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Inhibition of calcium oxalate crystallisation in vitro by an extract of Bergenia ciliata.

Saha S, Verma RJ - Arab J Urol (2013)

Bottom Line: The results were compared with a parallel study conducted with a marketed poly-herbal combination, Cystone, under identical concentrations.The extract of B. ciliata was significantly more effective in inhibiting the nucleation and aggregation of COM crystals in a dose-dependent manner than was Cystone.Moreover, the extract induced more CaOx dihydrate crystals, with a significant reduction in the number and size of COM crystals.

View Article: PubMed Central - PubMed

Affiliation: Department of Zoology, University School of Sciences, Gujarat University, Ahmedabad 380009, India.

ABSTRACT

Objective: To evaluate the effectiveness of an extract obtained from the rhizomes of Bergenia ciliata (Saxifragaceae) on the inhibition of calcium oxalate (CaOx) crystallisation in vitro.

Materials and methods: A hydro-alcoholic extract (30:70, v/v) of rhizomes of B. ciliata was prepared at different concentrations (1-10 mg/mL). The crystallisation of CaOx monohydrate (COM) was induced in a synthetic urine system. The nucleation and aggregation of COM crystals were measured using spectrophotometric methods. The rates of nucleation and aggregation were evaluated by comparing the slope of the turbidity of a control system with that of one exposed to the extract. The results were compared with a parallel study conducted with a marketed poly-herbal combination, Cystone, under identical concentrations. Crystals generated in the urine were also analysed by light microscopy. Statistical differences and percentage inhibitions were calculated and assessed.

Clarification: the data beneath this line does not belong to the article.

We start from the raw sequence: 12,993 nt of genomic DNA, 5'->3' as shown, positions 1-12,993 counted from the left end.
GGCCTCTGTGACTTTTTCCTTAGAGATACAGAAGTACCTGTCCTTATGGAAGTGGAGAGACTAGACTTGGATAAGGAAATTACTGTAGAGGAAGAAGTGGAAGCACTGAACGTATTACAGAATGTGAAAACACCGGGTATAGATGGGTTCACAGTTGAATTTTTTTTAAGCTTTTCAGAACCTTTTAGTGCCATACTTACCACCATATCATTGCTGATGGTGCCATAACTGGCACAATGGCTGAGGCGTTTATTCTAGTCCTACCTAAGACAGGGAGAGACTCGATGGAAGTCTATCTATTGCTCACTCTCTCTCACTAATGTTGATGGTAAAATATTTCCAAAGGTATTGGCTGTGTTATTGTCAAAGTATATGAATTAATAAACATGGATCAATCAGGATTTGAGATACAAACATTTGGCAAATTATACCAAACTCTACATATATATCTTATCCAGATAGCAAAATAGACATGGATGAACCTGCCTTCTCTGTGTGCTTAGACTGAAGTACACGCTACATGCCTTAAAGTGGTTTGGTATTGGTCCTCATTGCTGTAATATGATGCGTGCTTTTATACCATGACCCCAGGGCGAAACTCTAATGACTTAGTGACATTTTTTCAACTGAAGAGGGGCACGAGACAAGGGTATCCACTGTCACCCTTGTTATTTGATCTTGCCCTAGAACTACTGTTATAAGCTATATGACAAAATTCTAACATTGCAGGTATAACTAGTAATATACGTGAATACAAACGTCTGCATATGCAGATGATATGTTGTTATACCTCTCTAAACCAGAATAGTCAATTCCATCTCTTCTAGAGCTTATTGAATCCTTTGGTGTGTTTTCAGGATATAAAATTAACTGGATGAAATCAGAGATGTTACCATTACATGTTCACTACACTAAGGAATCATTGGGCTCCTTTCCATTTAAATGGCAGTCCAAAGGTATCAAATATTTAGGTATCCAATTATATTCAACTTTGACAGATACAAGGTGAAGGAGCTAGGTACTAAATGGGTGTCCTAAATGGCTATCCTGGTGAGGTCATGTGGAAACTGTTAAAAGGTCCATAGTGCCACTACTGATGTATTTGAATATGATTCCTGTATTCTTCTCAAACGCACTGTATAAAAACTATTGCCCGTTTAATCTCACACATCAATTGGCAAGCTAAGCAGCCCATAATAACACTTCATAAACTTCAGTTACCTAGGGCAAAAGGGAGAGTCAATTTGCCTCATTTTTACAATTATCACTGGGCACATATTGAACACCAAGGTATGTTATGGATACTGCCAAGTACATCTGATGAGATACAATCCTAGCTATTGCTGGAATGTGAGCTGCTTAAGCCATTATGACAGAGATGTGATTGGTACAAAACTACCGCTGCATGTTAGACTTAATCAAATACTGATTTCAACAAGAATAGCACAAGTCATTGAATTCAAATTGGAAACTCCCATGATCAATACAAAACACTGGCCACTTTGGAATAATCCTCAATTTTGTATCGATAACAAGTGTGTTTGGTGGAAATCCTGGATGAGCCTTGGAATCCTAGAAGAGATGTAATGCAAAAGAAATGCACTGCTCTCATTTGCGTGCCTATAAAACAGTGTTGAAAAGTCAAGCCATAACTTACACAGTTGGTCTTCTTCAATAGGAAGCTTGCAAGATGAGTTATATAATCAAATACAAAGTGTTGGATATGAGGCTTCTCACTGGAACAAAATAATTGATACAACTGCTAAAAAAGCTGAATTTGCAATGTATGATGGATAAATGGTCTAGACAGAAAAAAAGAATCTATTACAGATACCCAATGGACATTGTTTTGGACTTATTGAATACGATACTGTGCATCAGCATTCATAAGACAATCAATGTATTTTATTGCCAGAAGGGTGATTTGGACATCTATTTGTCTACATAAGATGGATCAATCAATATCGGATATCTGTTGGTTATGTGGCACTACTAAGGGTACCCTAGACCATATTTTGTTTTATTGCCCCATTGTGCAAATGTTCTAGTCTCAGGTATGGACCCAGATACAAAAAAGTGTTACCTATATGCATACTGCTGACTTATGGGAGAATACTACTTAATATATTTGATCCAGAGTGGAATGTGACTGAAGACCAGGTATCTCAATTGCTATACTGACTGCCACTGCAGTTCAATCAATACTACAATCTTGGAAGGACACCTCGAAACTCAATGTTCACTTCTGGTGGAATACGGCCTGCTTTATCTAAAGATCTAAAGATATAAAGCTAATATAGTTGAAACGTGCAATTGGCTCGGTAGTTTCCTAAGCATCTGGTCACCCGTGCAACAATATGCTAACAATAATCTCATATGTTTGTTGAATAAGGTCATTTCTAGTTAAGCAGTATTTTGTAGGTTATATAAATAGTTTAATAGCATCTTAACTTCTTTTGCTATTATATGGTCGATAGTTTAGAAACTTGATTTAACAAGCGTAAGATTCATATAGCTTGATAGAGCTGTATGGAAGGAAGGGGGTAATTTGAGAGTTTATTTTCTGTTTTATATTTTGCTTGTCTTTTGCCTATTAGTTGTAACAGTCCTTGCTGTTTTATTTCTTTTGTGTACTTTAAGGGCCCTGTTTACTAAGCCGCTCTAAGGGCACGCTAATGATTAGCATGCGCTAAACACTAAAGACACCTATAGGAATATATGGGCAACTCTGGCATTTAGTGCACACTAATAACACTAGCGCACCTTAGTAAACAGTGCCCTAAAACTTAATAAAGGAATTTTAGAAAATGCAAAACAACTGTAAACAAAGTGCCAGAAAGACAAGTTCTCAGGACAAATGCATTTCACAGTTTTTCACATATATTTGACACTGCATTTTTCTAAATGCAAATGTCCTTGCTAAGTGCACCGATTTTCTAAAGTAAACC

Results: The extract of B. ciliata was significantly more effective in inhibiting the nucleation and aggregation of COM crystals in a dose-dependent manner than was Cystone. Moreover, the extract induced more CaOx dihydrate crystals, with a significant reduction in the number and size of COM crystals.

Conclusion: An extract of the traditional herb B. ciliata has an excellent inhibitory activity on crystalluria and therefore might be beneficial in dissolving urinary stones. However, further study in animal models of urolithiasis is needed to evaluate its potential anti-urolithiatic activity.

No MeSH data available.


Related in: MedlinePlus

B. ciliata (10 mg/mL) inhibited the crystallisation of CaOx (light microscopy × 100).
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f0010: B. ciliata (10 mg/mL) inhibited the crystallisation of CaOx (light microscopy × 100).

Mentions: The in vitro inhibitory effect of extracts of B. ciliata on various phases of CaOx crystallisation was determined by the time course of turbidity measured in synthetic urine at extract concentrations of 1, 2, 5, 7.5 and 10 mg/mL. The light micrographs at 6 h in the control system showed the formation of both types of CaOx crystals, as bi-concave, oval and dumb-bell shaped COM and octahedral COD, with significant aggregations (Fig. 1). The arrows in Fig. 1 show both types of crystals, but B. ciliata extract at the highest concentration (10 mg/mL) inhibited crystal formation, with no COM crystals and a few COD crystals, as shown by the arrows (Fig. 2). Moreover, there were fewer COD crystals with the extract. Cystone was less effective than the extract, with numerous COM and COD crystals when used at the same concentrations (Fig. 3), with the arrows showing a moderate number of COD crystals and a few COM crystals. Thus, the highest concentration of the B. ciliate extract was associated with only COD crystals.